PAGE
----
March 29, 2007
DIVISION OF YOUTH AND FAMILY SERVICES, PLAINTIFF-RESPONDENT,
E.S.S., DEFENDANT-APPELLANT, AND J.A.S., DEFENDANT.
IN THE MATTER OF THE GUARDIANSHIP OF A.J.S. AND E.J.S., MINORS.
On appeal from the Superior Court of New Jersey, Chancery Division, Family Part, Middlesex County, FG-12-91-05.
NOT FOR PUBLICATION WITHOUT THE APPROVAL OF THE APPELLATE DIVISION
Submitted March 19, 2007
Before Judges S.L. Reisner and Seltzer.
Defendant, E.S.S., appeals from an order of the Family Part terminating her parental rights to her children A.J.S. and E.J.S. We affirm, substantially for the reasons set forth in Judge Longhi's cogent oral opinion placed on the record on June 28, 2006.
There is no dispute as to the most pertinent facts. Defendant has a long history of drug abuse and is currently incarcerated in Virginia. A.J.S. was born on September 21, 2003. E.J.S. was born on January 19, 2005. E.S.S. ingested cocaine on the day she gave birth to A.J.S. E.J.S. was born with cocaine in his system. Both children have been in foster care since birth. They have both bonded with their foster parents. They have not bonded with defendant. The Division of Youth and Family Services (DYFS) offered defendant a range of social services but she did not cooperate with their efforts. At the guardianship trial, the State presented unrebutted expert testimony that defendant is currently incapable of parenting her children.
In a detailed oral opinion, Judge Longhi found that DYFS had proven by clear and convincing evidence that termination of parental rights was in the children's best interests, applying the correct legal standard. In re K.H.O., 161 N.J. 337, 346-49 (1999); N.J.S.A. 30:4C-15.1.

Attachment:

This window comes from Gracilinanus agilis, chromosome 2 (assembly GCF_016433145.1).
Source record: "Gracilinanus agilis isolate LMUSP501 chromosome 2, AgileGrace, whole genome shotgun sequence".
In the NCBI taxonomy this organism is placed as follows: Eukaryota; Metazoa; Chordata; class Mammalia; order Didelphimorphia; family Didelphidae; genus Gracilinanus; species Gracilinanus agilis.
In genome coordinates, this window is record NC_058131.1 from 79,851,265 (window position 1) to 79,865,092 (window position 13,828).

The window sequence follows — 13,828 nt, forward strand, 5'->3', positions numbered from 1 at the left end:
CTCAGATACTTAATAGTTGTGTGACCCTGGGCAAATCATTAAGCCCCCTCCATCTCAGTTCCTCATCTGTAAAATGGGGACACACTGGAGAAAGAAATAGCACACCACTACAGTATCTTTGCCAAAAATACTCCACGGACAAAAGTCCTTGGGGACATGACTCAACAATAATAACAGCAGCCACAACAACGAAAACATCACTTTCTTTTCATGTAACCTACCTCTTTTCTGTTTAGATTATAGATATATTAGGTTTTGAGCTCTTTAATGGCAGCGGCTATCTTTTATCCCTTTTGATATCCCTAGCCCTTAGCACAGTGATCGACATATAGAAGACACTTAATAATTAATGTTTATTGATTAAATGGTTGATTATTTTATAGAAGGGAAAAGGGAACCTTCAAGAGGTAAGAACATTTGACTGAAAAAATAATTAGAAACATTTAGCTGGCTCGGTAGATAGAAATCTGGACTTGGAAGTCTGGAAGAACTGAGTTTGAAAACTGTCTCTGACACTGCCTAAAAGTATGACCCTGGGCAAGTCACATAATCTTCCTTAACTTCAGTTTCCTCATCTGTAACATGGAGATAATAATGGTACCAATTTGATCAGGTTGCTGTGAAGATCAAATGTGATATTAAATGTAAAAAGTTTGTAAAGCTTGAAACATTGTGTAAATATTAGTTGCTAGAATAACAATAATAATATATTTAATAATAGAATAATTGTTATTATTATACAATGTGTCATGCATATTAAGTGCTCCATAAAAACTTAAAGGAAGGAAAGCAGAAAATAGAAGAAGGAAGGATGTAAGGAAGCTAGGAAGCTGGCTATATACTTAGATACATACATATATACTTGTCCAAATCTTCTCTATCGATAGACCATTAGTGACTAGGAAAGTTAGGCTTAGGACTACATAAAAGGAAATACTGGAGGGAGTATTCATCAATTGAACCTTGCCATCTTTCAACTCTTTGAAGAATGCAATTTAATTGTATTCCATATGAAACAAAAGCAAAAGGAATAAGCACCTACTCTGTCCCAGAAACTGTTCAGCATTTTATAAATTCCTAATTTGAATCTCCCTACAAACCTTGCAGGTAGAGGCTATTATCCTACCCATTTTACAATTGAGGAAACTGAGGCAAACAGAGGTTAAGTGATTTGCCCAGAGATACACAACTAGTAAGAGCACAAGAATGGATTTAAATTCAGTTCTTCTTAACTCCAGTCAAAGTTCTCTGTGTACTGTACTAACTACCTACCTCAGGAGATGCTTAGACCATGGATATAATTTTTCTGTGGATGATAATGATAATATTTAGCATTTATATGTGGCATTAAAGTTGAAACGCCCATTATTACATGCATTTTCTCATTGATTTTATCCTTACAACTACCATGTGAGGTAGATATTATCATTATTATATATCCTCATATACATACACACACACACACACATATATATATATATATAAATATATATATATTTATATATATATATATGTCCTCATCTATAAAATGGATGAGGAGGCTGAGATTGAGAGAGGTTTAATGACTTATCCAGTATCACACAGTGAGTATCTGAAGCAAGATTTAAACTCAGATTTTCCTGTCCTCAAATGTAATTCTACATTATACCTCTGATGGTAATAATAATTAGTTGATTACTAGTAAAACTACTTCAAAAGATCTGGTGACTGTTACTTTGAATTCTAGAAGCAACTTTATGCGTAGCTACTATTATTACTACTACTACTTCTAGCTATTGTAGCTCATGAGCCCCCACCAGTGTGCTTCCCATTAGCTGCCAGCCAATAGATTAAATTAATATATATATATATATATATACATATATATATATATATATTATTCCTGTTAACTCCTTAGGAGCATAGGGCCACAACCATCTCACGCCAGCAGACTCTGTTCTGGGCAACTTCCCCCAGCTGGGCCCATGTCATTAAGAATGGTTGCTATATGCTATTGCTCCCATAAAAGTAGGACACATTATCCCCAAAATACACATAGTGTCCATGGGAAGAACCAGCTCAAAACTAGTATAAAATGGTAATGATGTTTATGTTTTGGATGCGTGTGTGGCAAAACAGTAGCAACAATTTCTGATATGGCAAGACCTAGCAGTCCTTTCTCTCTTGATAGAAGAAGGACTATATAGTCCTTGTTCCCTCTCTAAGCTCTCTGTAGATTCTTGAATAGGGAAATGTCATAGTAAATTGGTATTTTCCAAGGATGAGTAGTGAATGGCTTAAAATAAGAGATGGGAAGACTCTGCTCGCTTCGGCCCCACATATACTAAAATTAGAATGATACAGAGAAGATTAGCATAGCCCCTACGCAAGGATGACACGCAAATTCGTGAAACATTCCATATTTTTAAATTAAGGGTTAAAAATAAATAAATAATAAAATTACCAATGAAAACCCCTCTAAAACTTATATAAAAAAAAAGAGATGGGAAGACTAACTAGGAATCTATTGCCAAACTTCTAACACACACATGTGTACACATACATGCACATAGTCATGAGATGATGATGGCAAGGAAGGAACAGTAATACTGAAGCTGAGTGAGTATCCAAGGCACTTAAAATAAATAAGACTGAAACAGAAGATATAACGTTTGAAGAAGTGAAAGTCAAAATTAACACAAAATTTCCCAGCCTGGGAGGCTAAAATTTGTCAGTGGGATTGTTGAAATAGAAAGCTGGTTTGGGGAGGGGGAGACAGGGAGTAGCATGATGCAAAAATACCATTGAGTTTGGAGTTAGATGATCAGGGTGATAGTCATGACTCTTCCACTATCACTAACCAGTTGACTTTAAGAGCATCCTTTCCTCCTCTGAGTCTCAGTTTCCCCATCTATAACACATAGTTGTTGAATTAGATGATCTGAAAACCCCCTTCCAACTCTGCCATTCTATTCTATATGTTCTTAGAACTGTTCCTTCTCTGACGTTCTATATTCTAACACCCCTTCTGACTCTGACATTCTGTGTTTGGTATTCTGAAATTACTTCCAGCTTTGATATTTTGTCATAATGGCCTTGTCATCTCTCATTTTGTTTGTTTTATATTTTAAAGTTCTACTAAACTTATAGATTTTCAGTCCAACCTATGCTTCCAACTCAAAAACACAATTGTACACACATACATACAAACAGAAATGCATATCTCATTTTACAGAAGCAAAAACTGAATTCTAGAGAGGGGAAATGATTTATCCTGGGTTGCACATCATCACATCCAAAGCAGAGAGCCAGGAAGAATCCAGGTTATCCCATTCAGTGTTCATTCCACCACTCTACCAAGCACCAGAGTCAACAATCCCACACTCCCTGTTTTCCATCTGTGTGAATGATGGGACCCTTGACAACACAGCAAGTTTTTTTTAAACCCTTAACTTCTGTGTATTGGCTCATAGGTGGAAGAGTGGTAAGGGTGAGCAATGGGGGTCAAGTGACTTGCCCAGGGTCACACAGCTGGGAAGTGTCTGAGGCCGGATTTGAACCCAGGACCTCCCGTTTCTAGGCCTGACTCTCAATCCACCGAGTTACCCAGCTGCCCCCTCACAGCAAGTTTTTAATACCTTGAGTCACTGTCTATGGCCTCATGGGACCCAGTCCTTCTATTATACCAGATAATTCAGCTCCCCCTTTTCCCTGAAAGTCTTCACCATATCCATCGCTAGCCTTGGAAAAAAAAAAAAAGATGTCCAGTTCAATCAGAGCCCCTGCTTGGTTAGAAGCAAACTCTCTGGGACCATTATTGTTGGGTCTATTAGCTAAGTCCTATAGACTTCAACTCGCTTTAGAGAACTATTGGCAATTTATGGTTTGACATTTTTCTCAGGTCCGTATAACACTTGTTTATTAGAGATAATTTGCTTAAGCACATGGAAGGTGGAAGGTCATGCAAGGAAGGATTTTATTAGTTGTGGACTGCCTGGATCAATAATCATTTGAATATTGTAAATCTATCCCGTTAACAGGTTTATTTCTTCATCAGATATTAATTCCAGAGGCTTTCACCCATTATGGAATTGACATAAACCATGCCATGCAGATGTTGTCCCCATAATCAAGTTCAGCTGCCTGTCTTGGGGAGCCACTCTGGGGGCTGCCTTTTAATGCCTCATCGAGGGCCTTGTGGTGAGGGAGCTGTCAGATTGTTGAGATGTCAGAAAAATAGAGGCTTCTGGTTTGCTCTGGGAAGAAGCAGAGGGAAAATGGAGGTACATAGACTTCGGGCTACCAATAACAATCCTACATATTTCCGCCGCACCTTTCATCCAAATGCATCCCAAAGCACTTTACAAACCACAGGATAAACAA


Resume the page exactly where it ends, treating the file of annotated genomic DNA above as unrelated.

On this appeal, defendant raises the following contentions:
POINT I: THE DIVISION'S REQUIREMENT THAT THE DEFENDANT AND J.S. SEPARATE FROM EACH OTHER IN ORDER FOR REUNIFICATION TO OCCUR WAS UNRELATED TO ANY OF ITS LEGITIMATE PARENS PATRIAE RESPONSIBILITIES UNDER N.J.S.A. 30:4C-15.1(A) AND DENIED THE DEFENDANT EQUAL PROTECTION OF THE LAW UNDER THE FEDERAL AND STATE CONSTITUTIONS.
POINT II: THE DEFENDANT'S PHYSICAL ABSENCE FROM THE COURTROOM, IN CONJUNCTION WITH THE LIMITED TELEPHONIC ACCESS PROVIDED TO HER, DEPRIVED THE TRIAL OF THE NECESSARY ATTRIBUTES OF A FAIRLY CONDUCTED TITLE 30 ADJUDICATIVE PROCEEDING.
POINT III: THE JUDGMENT OF GUARDIANSHIP SHOULD BE REVERSED BECAUSE THE TRIAL COURT'S FINDINGS WITH REGARD TO THE THIRD AND FOURTH PRONGS OF THE "BEST INTERESTS" TEST WERE CONCLUSIONARY AND WITHOUT ADEQUATE FACTUAL FOUNDATION.
Our review of the trial court's decision is limited to determining whether it is "supported by adequate, substantial, credible evidence." Cesare v. Cesare, 154 N.J. 394, 411-12 (1998). Further, "[b]ecause of the family courts' special jurisdiction and expertise in family matters, appellate courts should accord deference to family court factfinding." Id. at 413. Having reviewed the record using that standard, we conclude that the trial judge's determinations are amply supported by the record, and defendant's arguments are without sufficient merit to warrant discussion in a written opinion. R. 2:11-3(e)(1)(E). Defendant consented to testify by telephone and even if she had not, her presence in the courtroom could not possibly have affected the outcome of this case.
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